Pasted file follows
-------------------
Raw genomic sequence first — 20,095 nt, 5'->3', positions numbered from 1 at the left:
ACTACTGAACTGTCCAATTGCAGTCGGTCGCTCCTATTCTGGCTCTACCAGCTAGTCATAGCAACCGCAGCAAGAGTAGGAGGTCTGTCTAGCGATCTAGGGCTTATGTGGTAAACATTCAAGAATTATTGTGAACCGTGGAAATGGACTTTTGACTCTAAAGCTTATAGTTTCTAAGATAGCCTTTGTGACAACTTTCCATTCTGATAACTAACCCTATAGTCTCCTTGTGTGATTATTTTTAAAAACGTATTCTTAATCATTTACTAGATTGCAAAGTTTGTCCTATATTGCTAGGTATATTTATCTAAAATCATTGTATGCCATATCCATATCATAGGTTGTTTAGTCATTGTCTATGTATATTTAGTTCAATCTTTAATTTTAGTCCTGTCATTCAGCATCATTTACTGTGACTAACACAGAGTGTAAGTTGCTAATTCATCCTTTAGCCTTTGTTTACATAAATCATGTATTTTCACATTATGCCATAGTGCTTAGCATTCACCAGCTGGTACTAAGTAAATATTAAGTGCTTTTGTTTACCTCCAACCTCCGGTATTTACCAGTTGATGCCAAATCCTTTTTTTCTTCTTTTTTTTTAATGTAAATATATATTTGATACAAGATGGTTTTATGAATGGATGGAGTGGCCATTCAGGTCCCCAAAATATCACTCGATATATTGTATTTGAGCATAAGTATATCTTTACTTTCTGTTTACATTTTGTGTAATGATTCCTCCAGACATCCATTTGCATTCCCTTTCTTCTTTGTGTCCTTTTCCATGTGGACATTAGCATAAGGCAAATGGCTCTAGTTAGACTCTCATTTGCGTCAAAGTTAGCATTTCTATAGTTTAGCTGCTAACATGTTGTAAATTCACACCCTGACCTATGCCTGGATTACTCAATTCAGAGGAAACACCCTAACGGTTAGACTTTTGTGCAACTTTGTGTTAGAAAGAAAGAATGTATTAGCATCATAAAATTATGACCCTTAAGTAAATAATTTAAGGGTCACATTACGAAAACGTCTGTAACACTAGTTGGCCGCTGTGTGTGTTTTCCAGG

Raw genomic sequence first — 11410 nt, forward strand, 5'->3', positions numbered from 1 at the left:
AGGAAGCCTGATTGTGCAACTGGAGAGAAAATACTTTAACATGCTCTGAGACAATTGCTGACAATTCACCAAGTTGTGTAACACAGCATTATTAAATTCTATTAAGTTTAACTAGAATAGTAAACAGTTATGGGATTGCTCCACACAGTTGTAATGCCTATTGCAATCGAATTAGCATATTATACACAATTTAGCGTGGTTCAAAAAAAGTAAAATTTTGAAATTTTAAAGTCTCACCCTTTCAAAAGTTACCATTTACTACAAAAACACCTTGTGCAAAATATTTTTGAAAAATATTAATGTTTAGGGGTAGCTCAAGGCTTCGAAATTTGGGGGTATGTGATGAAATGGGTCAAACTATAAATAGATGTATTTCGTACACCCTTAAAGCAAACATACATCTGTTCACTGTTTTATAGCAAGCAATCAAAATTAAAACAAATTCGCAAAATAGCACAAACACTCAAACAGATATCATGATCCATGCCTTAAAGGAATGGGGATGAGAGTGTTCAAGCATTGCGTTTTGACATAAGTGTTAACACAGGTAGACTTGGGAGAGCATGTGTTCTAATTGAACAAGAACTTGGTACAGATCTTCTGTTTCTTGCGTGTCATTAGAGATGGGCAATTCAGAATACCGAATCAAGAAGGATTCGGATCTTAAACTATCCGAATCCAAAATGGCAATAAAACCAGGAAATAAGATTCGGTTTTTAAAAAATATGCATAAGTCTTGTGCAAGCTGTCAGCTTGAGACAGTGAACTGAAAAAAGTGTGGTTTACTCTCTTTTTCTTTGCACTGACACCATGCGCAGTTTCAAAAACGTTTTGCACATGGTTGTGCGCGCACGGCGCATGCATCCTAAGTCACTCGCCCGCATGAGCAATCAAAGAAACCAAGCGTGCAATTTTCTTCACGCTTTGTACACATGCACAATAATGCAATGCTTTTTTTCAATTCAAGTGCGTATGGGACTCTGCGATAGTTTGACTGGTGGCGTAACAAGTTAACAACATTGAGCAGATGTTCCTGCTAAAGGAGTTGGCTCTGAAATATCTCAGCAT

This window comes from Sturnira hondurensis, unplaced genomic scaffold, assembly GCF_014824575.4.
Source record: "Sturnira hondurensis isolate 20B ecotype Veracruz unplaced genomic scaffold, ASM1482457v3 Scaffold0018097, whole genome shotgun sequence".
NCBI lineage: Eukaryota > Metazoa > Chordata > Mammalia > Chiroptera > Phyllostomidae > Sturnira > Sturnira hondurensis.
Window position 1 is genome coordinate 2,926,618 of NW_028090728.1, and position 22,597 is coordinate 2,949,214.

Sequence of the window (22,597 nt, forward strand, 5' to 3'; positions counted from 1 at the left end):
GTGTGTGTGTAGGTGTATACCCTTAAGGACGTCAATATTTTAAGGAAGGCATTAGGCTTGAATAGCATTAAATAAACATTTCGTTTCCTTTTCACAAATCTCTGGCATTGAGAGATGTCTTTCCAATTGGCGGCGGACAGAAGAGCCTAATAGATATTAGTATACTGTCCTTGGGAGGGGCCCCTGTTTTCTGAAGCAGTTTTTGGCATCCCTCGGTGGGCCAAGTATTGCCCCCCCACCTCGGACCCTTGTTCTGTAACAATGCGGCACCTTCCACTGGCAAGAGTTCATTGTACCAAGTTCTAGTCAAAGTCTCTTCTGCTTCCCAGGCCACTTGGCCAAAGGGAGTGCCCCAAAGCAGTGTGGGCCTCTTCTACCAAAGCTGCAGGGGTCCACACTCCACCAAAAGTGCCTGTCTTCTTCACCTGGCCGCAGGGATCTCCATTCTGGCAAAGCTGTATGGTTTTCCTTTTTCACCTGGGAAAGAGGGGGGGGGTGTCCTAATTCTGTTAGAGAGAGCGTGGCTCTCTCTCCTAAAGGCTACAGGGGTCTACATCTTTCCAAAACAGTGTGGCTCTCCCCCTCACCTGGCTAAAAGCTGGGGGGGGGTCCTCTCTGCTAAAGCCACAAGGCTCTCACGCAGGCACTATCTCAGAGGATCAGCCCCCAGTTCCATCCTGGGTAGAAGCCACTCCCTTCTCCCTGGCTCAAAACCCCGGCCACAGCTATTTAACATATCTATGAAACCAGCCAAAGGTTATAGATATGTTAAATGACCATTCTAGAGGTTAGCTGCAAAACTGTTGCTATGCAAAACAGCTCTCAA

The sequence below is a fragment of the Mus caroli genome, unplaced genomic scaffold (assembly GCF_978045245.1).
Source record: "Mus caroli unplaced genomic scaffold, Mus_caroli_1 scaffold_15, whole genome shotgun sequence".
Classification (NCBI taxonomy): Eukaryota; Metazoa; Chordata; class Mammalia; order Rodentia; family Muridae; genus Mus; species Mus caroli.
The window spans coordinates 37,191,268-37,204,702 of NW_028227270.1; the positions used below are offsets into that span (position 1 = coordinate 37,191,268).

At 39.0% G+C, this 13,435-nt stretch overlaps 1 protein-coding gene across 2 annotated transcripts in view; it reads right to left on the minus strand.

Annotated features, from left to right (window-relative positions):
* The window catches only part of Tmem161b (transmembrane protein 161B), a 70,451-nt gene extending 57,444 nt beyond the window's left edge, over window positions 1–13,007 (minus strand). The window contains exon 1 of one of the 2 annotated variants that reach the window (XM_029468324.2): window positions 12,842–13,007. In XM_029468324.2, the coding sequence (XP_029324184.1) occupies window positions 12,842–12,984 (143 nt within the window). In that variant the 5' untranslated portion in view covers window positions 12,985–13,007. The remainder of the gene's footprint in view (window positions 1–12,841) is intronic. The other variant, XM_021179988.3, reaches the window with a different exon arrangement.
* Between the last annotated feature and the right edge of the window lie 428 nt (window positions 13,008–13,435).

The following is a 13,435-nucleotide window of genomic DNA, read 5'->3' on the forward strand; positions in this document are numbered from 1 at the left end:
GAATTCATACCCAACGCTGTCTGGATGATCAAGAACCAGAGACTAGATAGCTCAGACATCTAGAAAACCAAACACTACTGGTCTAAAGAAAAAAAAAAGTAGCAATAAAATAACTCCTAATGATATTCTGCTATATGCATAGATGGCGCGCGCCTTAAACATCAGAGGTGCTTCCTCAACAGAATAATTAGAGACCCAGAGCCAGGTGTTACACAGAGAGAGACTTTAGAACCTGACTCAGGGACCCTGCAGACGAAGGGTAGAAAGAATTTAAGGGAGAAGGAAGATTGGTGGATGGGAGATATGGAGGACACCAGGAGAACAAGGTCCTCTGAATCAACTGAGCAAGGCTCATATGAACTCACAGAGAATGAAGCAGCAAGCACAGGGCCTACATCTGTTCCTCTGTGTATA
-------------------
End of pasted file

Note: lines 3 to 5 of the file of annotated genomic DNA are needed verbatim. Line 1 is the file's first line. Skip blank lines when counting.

Raw genomic sequence first — 11410 nt, forward strand, 5'->3', positions numbered from 1 at the left:
AGGAAGCCTGATTGTGCAACTGGAGAGAAAATACTTTAACATGCTCTGAGACAATTGCTGACAATTCACCAAGTTGTGTAACACAGCATTATTAAATTCTATTAAGTTTAACTAGAATAGTAAACAGTTATGGGATTGCTCCACACAGTTGTAATGCCTATTGCAATCGAATTAGCATATTATACACAATTTAGCGTGGTTCAAAAAAAGTAAAATTTTGAAATTTTAAAGTCTCACCCTTTCAAAAGTTACCATTTACTACAAAAACACCTTGTGCAAAATATTTTTGAAAAATATTAATGTTTAGGGGTAGCTCAAGGCTTCGAAATTTGGGGGTATGTGATGAAATGGGTCAAACTATAAATAGATGTATTTCGTACACCCTTAAAGCAAACATACATCTGTTCACTGTTTTATAGCAAGCAATCAAAATTAAAACAAATTCGCAAAATAGCACAAACACTCAAACAGATATCATGATCCATGCCTTAAAGGAATGGGGATGAGAGTGTTCAAGCATTGCGTTTTGACATAAGTGTTAACACAGGTAGACTTGGGAGAGCATGTGTTCTAATTGAACAAGAACTTGGTACAGATCTTCTGTTTCTTGCGTGTCATTAGAGATGGGCAATTCAGAATACCGAATCAAGAAGGATTCGGATCTTAAACTATCCGAATCCAAAATGGCAATAAAACCAGGAAATAAGATTCGGTTTTTAAAAAATATGCATAAGTCTTGTGCAAGCTGTCAGCTTGAGACAGTGAACTGAAAAAAGTGTGGTTTACTCTCTTTTTCTTTGCACTGACACCATGCGCAGTTTCAAAAACGTTTTGCACATGGTTGTGCGCGCACGGCGCATGCATCCTAAGTCACTCGCCCGCATGAGCAATCAAAGAAACCAAGCGTGCAATTTTCTTCACGCTTTGTACACATGCACAATAATGCAATGCTTTTTTTCAATTCAAGTGCGTATGGGACTCTGCGATAGTTTGACTGGTGGCGTAACAAGTTAACAACATTGAGCAGATGTTCCTGCTAAAGGAGTTGGCTCTGAAATATCTCAGCAT

This window comes from Sturnira hondurensis, unplaced genomic scaffold, assembly GCF_014824575.4.